Management plan for Vernon River finalized; seeks to tamp down e. Coli, litter and more

Credit: Photo courtesy of the Ogeechee Riverkeeper

Credit: Photo courtesy of the Ogeechee Riverkeeper

Savannah is overhauling its plans to clean up one of the city’s most polluted waterways.

The Vernon River is a tidal waterway that is the backyard of many Savannahians, running from just south of Hunter Army Airfield, past Windsor Forest, to Skidaway Island and its marshes before finally letting out to sea. Despite its coastal beauty that draws people and wildlife alike, runoff and other pollution have caused the river to be listed as "impaired" by the Georgia Department of Environmental Protection for nearly two decades because it regularly exceeds federal and state limits for E. coli pollution.

In a collaboration among local governments, nonprofits, residents and researchers, Savannah community members have finalized a detailed management plan to stem the flow of pollutants in the Vernon.

After a long legacy, participants look to a new chapter

According to the Ogeechee Riverkeeper, the efforts to clean up the Vernon River, which is in the Ogeechee's watershed, began in 2001 when a group of citizens organized to focus on protecting the waterway from urban pollution. This was in response to the Georgia EPD's listing of the river as "impaired," and in 2013 a watershed management plan (WMP) was created.

In 2023, the team's ultimate goal is for the updated WMP is for the Vernon to become consistently within legal e. Coli levels and get delisted as an impaired river by EPD.

WMPs are hefty documents that outline management practices for rivers and the canals, streams, wetlands and stormwater that runoff into them. The new plan outlines updates to identifying and fixing municipal sewage systems, awareness opportunities, infrastructure upgrades and rigorous water testing and monitoring.

Credit: Photo courtesy of the Ogeechee Riverkeeper

Credit: Photo courtesy of the Ogeechee Riverkeeper

In Savannah, almost half of the city’s suburban and urban runoff, about 40%, ends up in the Vernon River via the Wilshire Canal, Harmon Canal, Casey Canal and Hayners Creek. The Vernon River shares communities along its banks and canals that feed into it, including the City of Savannah, unincorporated Chatham County and the City of Vernonberg.

The pollution includes what is picked up on land during rains or floods and enters waterways. E. coli specifically comes from the feces of mammals, whether it is humans, pets or wildlife, and can cause illness in humans who drink or swim in contaminated water.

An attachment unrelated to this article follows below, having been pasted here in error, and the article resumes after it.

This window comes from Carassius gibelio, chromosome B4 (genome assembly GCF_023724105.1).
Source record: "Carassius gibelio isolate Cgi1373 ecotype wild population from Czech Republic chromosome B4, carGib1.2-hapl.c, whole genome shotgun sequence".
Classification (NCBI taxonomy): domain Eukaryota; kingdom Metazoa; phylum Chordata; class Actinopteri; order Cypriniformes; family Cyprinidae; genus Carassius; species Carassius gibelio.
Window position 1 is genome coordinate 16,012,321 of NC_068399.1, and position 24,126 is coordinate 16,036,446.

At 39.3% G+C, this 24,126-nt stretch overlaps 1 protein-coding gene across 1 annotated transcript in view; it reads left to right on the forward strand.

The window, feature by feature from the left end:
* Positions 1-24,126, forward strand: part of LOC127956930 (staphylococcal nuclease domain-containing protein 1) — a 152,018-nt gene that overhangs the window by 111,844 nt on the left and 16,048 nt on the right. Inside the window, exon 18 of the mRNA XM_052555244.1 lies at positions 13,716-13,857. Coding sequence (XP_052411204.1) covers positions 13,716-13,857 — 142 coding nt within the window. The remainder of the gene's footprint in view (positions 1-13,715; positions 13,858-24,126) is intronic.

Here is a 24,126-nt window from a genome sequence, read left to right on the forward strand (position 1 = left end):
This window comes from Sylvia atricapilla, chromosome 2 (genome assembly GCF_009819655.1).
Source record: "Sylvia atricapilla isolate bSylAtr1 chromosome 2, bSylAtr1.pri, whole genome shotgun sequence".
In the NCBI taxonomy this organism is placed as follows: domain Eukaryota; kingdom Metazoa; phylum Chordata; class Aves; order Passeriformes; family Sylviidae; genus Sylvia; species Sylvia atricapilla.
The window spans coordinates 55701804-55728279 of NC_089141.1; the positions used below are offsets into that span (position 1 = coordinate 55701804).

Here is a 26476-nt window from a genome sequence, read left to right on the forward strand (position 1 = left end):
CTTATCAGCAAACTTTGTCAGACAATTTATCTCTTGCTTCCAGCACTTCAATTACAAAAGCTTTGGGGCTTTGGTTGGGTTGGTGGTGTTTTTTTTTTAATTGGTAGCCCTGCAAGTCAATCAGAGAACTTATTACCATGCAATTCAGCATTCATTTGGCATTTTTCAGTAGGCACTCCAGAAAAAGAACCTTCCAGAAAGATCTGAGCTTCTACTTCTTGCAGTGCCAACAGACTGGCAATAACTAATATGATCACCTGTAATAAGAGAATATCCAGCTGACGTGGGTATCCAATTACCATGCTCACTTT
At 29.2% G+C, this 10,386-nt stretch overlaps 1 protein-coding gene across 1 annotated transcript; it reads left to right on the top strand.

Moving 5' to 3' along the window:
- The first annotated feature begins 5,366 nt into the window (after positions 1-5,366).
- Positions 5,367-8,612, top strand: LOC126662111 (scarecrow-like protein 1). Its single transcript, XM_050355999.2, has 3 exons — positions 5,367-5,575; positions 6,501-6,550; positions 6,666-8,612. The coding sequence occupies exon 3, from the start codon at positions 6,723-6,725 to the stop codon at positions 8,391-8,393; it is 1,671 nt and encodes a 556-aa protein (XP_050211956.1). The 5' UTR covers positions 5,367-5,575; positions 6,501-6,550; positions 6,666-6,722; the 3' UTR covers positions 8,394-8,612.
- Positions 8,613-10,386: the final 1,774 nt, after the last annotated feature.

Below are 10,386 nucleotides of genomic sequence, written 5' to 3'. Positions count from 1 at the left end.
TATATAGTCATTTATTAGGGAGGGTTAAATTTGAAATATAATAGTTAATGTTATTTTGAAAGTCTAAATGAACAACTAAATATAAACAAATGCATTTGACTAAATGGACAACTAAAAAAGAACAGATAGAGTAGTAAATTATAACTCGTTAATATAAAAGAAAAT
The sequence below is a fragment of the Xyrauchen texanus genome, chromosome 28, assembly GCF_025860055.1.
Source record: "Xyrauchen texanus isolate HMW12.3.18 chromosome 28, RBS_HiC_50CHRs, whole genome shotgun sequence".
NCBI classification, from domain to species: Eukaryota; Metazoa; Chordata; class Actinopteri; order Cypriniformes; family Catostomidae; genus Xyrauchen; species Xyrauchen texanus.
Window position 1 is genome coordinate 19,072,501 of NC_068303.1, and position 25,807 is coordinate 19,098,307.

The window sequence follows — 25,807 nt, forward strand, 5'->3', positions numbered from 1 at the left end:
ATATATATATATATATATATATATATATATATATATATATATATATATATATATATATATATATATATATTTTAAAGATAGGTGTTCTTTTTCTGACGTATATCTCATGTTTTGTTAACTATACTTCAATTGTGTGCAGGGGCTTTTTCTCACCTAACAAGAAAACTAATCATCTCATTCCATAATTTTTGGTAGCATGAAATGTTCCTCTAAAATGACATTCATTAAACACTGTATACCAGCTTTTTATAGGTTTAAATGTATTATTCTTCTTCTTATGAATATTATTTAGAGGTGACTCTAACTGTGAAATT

The solution to pollution

What all the stakeholders realize is that there's not an easy fix to the contamination: It's coming from countless sources that are sometimes challenging to find.

Runoff from parking lots, leaking septage tanks, faulty pipes in the city's sewer system and a slew of other sources funnel pollution into the Vernon River, but tracing them back can be a challenge. Shawn Rosenquist, a civil engineer with Savannah's water resources department, said the WMP group collected data that had been independently collected over the years and conducted a metanalysis, in addition to a new hydrologic model, to understand the flows of the Vernon River.

The depth of data collected, along with the inclusion of litter, set this WMP apart from others. Rosenquist said this may be the first time litter pollution has been used in a watershed management plan in Georgia.

A formalized WMP is a key part of securing funding from EPD and opens the door for more money to bolster the work, Rosenquist said.

Collaboration to protect the shared resource

"Extensive collaboration" and a "depth of data analysis" are what set this WMP apart from others, Rosenquist said.

“The timing of this process led us to do a lot of the work by Zoom meetings or Teams meetings,” Rosenquist said. “And one of the things that we noticed is sometimes virtual meetings allow participation from more people that would otherwise not be able to, so we did have an extraordinary amount of engagement from residents.”

Credit: Photo courtesy of the Ogeechee Riverkeeper

Credit: Photo courtesy of the Ogeechee Riverkeeper

Rosenquist said residents from the Vernon River watershed provided key insights into the community’s interests in cleaning the waterway throughout the planning process.

For residents who want to contribute to the cleaning effort in the future, Rosenquist said one way to engage is to know what kind of sewage system your home has and be sure to inspect and maintain that system. For homeowners with private sewer laterals, which connect a property's sewage to the city's lines, it is the responsibility of the homeowner.

Residents can also join the city's Adopt a Drain program to keep litter out of storm drains that are critical to preventing flooding around town.

Just because the plan is formalized doesn't mean the work is done. Rosenquist said the technical committee, including researchers, scientists and specialists like those at Georgia Southern University, the University of Georgia Skidaway Institute of Oceanography, the Ogeechee Riverkeeper and more will continue to meet to work on the plan's implementation.

Marisa Mecke is an environmental journalist. She can be reached at or 912-328-4411.

This article originally appeared on Savannah Morning News: Management plan for Vernon River finalized; seeks to tamp down e. Coli, litter and more


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